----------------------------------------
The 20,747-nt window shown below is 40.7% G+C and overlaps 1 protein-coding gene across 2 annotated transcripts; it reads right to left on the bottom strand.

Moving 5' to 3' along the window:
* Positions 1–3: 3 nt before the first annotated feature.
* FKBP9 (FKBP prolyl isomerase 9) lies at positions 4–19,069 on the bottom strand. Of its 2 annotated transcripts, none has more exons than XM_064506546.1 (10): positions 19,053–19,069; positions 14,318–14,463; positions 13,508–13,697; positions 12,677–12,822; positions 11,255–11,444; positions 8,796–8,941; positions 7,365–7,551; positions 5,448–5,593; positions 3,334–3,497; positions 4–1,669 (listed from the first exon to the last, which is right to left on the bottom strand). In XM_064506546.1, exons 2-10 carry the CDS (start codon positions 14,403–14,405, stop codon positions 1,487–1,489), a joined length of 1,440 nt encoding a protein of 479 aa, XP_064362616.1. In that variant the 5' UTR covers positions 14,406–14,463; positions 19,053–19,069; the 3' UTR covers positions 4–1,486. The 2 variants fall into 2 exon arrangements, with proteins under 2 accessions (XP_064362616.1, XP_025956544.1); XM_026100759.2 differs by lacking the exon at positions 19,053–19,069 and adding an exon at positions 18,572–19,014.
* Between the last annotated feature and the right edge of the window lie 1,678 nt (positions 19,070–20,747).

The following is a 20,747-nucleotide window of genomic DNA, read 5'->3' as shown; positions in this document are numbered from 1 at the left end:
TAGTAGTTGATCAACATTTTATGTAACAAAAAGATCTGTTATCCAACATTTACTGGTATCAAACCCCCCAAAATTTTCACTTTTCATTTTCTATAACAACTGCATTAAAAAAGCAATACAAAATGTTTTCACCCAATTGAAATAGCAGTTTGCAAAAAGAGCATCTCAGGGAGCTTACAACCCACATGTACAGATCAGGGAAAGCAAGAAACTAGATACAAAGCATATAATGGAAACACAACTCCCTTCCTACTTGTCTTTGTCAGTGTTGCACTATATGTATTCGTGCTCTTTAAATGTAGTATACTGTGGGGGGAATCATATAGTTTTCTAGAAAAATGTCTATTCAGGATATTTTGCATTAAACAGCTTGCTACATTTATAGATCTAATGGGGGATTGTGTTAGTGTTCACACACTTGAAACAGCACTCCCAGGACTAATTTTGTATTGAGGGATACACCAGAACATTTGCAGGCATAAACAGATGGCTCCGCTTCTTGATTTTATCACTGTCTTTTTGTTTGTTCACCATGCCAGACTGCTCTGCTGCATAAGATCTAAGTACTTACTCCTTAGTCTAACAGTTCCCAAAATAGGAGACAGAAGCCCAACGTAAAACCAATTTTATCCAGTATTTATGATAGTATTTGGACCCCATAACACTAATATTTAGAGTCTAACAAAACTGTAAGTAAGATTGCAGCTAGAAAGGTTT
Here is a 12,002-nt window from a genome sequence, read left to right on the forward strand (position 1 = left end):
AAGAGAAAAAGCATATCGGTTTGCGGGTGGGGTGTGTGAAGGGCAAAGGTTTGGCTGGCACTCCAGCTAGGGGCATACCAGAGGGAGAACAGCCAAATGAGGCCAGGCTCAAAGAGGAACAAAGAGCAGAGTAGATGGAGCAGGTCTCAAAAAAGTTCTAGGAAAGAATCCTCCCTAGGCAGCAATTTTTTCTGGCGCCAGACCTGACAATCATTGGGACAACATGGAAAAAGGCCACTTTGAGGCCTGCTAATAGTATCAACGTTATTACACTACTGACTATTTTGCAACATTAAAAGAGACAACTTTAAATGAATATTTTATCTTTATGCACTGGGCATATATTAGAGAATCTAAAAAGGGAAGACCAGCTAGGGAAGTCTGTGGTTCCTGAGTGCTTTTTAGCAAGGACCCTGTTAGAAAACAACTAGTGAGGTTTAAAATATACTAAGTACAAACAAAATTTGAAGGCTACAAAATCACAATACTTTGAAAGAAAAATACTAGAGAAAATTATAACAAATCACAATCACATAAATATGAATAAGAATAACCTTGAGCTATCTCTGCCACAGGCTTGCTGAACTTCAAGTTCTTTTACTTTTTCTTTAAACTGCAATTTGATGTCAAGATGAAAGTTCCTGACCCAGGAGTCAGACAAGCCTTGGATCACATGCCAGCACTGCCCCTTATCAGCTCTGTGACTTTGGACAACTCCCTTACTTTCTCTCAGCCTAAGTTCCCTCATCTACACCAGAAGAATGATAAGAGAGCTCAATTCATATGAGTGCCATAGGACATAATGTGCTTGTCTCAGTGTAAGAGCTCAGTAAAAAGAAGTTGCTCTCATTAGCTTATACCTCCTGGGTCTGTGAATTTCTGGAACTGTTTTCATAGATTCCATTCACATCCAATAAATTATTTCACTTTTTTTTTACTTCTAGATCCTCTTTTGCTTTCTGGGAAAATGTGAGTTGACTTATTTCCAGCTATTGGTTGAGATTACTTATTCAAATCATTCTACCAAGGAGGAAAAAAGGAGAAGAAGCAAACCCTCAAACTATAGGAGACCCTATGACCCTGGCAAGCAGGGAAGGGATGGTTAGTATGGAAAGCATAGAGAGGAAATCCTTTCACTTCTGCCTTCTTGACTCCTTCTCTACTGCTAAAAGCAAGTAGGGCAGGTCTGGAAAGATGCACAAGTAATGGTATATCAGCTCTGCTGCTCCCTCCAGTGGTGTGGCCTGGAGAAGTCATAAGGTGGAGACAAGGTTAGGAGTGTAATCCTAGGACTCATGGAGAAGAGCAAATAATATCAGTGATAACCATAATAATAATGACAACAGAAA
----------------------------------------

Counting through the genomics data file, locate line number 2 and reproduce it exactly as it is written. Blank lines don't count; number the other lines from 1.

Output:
Moving 5' to 3' along the window: